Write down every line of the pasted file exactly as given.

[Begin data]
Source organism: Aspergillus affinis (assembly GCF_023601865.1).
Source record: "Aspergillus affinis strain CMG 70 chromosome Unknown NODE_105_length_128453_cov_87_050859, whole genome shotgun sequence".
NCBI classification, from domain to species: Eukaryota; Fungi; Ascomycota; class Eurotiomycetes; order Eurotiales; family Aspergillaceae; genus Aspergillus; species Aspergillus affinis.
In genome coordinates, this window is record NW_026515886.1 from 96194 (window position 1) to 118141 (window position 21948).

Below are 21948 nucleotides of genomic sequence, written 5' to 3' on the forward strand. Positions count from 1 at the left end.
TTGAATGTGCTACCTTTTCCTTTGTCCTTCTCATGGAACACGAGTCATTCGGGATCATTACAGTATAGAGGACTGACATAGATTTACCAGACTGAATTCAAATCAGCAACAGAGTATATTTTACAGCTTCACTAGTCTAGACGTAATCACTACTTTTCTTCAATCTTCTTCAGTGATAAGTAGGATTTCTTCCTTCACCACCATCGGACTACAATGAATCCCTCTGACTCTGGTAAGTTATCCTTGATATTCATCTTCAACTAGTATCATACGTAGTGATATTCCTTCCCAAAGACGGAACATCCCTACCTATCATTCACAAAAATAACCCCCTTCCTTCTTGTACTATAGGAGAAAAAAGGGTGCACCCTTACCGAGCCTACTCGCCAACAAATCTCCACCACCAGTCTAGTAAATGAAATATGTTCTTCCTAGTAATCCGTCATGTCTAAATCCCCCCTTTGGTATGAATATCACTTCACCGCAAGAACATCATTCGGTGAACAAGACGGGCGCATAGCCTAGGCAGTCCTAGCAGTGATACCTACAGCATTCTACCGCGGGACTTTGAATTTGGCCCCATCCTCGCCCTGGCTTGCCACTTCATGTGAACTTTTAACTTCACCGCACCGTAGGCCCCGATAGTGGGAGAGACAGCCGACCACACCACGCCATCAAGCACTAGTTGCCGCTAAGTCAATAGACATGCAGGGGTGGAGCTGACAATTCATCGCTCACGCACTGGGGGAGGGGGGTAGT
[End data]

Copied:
Source organism: Aspergillus affinis (assembly GCF_023601865.1).
Source record: "Aspergillus affinis strain CMG 70 chromosome Unknown NODE_105_length_128453_cov_87_050859, whole genome shotgun sequence".
NCBI classification, from domain to species: Eukaryota; Fungi; Ascomycota; class Eurotiomycetes; order Eurotiales; family Aspergillaceae; genus Aspergillus; species Aspergillus affinis.
In genome coordinates, this window is record NW_026515886.1 from 96194 (window position 1) to 118141 (window position 21948).

Below are 21948 nucleotides of genomic sequence, written 5' to 3' on the forward strand. Positions count from 1 at the left end.
TTGAATGTGCTACCTTTTCCTTTGTCCTTCTCATGGAACACGAGTCATTCGGGATCATTACAGTATAGAGGACTGACATAGATTTACCAGACTGAATTCAAATCAGCAACAGAGTATATTTTACAGCTTCACTAGTCTAGACGTAATCACTACTTTTCTTCAATCTTCTTCAGTGATAAGTAGGATTTCTTCCTTCACCACCATCGGACTACAATGAATCCCTCTGACTCTGGTAAGTTATCCTTGATATTCATCTTCAACTAGTATCATACGTAGTGATATTCCTTCCCAAAGACGGAACATCCCTACCTATCATTCACAAAAATAACCCCCTTCCTTCTTGTACTATAGGAGAAAAAAGGGTGCACCCTTACCGAGCCTACTCGCCAACAAATCTCCACCACCAGTCTAGTAAATGAAATATGTTCTTCCTAGTAATCCGTCATGTCTAAATCCCCCCTTTGGTATGAATATCACTTCACCGCAAGAACATCATTCGGTGAACAAGACGGGCGCATAGCCTAGGCAGTCCTAGCAGTGATACCTACAGCATTCTACCGCGGGACTTTGAATTTGGCCCCATCCTCGCCCTGGCTTGCCACTTCATGTGAACTTTTAACTTCACCGCACCGTAGGCCCCGATAGTGGGAGAGACAGCCGACCACACCACGCCATCAAGCACTAGTTGCCGCTAAGTCAATAGACATGCAGGGGTGGAGCTGACAATTCATCGCTCACGCACTGGGGGAGGGGGGTAGT